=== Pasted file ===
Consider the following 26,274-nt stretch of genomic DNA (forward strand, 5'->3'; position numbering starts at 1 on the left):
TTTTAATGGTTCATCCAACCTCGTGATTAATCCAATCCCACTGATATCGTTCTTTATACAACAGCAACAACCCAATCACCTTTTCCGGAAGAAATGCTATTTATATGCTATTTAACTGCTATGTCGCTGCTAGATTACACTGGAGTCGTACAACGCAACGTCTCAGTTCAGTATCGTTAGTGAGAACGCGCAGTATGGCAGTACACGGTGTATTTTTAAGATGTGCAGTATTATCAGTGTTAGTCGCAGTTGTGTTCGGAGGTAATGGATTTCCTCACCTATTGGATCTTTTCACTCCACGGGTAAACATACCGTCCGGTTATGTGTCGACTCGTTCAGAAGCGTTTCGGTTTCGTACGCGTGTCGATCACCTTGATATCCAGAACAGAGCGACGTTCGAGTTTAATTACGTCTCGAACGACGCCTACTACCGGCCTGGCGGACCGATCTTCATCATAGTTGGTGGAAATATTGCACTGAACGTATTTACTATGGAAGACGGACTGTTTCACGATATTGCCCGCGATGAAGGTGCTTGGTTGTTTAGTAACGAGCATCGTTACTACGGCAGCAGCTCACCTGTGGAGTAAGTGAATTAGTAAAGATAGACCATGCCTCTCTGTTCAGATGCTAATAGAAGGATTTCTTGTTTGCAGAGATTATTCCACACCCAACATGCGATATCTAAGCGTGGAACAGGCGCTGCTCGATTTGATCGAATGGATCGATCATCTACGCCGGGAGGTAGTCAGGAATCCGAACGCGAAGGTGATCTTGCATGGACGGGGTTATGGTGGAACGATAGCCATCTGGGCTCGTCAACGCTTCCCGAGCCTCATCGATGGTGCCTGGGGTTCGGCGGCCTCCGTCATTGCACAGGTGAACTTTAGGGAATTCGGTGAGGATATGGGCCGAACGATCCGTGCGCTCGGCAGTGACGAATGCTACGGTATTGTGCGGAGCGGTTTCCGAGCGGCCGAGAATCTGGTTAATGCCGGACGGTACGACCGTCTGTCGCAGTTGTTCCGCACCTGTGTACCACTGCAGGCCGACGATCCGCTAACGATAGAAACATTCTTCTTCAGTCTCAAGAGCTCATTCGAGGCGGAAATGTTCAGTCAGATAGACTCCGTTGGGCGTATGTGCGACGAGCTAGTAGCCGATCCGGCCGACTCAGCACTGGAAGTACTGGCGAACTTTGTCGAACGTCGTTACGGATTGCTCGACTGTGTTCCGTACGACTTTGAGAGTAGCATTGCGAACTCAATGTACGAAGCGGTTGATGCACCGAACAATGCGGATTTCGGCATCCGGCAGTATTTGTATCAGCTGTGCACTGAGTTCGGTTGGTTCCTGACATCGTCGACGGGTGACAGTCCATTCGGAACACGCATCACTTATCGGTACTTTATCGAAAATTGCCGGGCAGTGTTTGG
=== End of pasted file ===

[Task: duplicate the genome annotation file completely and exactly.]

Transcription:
Consider the following 26,274-nt stretch of genomic DNA (forward strand, 5'->3'; position numbering starts at 1 on the left):
TTTTAATGGTTCATCCAACCTCGTGATTAATCCAATCCCACTGATATCGTTCTTTATACAACAGCAACAACCCAATCACCTTTTCCGGAAGAAATGCTATTTATATGCTATTTAACTGCTATGTCGCTGCTAGATTACACTGGAGTCGTACAACGCAACGTCTCAGTTCAGTATCGTTAGTGAGAACGCGCAGTATGGCAGTACACGGTGTATTTTTAAGATGTGCAGTATTATCAGTGTTAGTCGCAGTTGTGTTCGGAGGTAATGGATTTCCTCACCTATTGGATCTTTTCACTCCACGGGTAAACATACCGTCCGGTTATGTGTCGACTCGTTCAGAAGCGTTTCGGTTTCGTACGCGTGTCGATCACCTTGATATCCAGAACAGAGCGACGTTCGAGTTTAATTACGTCTCGAACGACGCCTACTACCGGCCTGGCGGACCGATCTTCATCATAGTTGGTGGAAATATTGCACTGAACGTATTTACTATGGAAGACGGACTGTTTCACGATATTGCCCGCGATGAAGGTGCTTGGTTGTTTAGTAACGAGCATCGTTACTACGGCAGCAGCTCACCTGTGGAGTAAGTGAATTAGTAAAGATAGACCATGCCTCTCTGTTCAGATGCTAATAGAAGGATTTCTTGTTTGCAGAGATTATTCCACACCCAACATGCGATATCTAAGCGTGGAACAGGCGCTGCTCGATTTGATCGAATGGATCGATCATCTACGCCGGGAGGTAGTCAGGAATCCGAACGCGAAGGTGATCTTGCATGGACGGGGTTATGGTGGAACGATAGCCATCTGGGCTCGTCAACGCTTCCCGAGCCTCATCGATGGTGCCTGGGGTTCGGCGGCCTCCGTCATTGCACAGGTGAACTTTAGGGAATTCGGTGAGGATATGGGCCGAACGATCCGTGCGCTCGGCAGTGACGAATGCTACGGTATTGTGCGGAGCGGTTTCCGAGCGGCCGAGAATCTGGTTAATGCCGGACGGTACGACCGTCTGTCGCAGTTGTTCCGCACCTGTGTACCACTGCAGGCCGACGATCCGCTAACGATAGAAACATTCTTCTTCAGTCTCAAGAGCTCATTCGAGGCGGAAATGTTCAGTCAGATAGACTCCGTTGGGCGTATGTGCGACGAGCTAGTAGCCGATCCGGCCGACTCAGCACTGGAAGTACTGGCGAACTTTGTCGAACGTCGTTACGGATTGCTCGACTGTGTTCCGTACGACTTTGAGAGTAGCATTGCGAACTCAATGTACGAAGCGGTTGATGCACCGAACAATGCGGATTTCGGCATCCGGCAGTATTTGTATCAGCTGTGCACTGAGTTCGGTTGGTTCCTGACATCGTCGACGGGTGACAGTCCATTCGGAACACGCATCACTTATCGGTACTTTATCGAAAATTGCCGGGCAGTGTTTGG